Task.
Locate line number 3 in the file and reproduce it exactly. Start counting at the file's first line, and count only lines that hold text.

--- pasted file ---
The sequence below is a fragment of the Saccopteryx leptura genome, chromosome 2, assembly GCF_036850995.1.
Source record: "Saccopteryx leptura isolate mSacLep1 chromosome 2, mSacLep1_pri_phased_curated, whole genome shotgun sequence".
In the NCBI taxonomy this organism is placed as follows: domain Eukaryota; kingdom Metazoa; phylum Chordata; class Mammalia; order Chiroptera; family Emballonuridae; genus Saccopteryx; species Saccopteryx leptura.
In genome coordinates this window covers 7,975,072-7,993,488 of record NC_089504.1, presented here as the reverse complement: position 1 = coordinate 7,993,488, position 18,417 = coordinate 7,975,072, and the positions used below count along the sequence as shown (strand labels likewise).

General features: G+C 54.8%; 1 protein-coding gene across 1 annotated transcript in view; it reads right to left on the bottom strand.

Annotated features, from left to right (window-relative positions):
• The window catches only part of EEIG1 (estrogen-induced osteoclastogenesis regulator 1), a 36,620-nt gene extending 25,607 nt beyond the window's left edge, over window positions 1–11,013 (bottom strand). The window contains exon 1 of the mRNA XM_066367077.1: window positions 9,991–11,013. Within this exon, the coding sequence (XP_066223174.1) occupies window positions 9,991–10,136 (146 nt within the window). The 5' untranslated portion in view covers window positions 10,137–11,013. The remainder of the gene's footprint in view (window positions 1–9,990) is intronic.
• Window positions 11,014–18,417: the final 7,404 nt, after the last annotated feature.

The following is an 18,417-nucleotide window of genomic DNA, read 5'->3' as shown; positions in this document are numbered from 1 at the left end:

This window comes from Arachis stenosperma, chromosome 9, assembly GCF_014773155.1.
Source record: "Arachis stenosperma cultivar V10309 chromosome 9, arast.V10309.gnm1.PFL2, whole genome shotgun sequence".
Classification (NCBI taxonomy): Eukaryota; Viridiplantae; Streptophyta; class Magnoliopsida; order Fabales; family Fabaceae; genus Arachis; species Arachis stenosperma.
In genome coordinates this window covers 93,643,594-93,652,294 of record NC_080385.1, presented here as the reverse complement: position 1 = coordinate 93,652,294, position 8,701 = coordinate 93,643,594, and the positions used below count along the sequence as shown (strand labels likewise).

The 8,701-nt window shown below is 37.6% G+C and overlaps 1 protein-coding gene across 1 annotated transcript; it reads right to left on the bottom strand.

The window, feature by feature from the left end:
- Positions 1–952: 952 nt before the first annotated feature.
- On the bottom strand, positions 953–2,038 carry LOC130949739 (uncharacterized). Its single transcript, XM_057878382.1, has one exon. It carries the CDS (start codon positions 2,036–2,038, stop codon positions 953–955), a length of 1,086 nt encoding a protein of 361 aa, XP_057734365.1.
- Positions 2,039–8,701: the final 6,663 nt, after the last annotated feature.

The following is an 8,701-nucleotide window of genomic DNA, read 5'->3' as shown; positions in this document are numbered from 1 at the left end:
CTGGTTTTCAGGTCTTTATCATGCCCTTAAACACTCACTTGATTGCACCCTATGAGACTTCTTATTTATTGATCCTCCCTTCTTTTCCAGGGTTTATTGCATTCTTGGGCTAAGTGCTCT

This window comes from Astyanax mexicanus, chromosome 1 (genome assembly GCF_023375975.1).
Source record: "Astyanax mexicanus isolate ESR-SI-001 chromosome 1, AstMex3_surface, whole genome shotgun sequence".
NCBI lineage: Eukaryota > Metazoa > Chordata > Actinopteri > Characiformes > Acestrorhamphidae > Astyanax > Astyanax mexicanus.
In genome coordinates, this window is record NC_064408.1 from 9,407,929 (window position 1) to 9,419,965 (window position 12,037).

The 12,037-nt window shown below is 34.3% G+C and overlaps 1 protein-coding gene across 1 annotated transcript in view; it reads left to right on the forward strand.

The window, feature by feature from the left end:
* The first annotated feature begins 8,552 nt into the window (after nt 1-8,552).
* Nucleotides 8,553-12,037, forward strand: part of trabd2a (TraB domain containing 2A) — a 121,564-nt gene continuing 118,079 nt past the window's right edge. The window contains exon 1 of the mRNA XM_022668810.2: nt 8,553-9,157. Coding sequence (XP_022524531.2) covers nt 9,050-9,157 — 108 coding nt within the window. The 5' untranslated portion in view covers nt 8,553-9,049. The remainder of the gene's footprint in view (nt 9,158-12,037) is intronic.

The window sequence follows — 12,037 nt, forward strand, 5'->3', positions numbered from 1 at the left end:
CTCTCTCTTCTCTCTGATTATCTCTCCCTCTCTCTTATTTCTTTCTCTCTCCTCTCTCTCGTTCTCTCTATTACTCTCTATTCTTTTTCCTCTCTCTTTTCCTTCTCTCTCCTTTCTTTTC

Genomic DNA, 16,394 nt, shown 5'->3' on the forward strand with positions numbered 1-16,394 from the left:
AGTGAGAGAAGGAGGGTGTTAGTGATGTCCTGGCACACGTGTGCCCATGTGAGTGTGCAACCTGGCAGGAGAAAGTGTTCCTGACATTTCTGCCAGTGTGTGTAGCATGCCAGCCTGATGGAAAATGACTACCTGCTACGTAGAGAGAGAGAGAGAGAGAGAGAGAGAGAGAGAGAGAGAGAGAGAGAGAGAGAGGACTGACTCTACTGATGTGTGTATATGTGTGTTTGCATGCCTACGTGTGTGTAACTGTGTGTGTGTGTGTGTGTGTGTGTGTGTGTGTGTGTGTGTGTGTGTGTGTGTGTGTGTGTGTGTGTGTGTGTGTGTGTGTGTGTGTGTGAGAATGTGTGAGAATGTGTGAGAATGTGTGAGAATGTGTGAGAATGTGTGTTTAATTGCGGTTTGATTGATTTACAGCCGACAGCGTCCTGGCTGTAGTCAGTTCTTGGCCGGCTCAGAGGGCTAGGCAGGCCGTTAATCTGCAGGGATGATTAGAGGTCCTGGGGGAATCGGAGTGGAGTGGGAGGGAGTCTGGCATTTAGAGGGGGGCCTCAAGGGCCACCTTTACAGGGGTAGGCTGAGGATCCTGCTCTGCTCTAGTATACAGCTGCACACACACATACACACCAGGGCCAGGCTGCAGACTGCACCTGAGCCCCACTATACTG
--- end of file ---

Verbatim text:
In the NCBI taxonomy this organism is placed as follows: domain Eukaryota; kingdom Metazoa; phylum Chordata; class Mammalia; order Chiroptera; family Emballonuridae; genus Saccopteryx; species Saccopteryx leptura.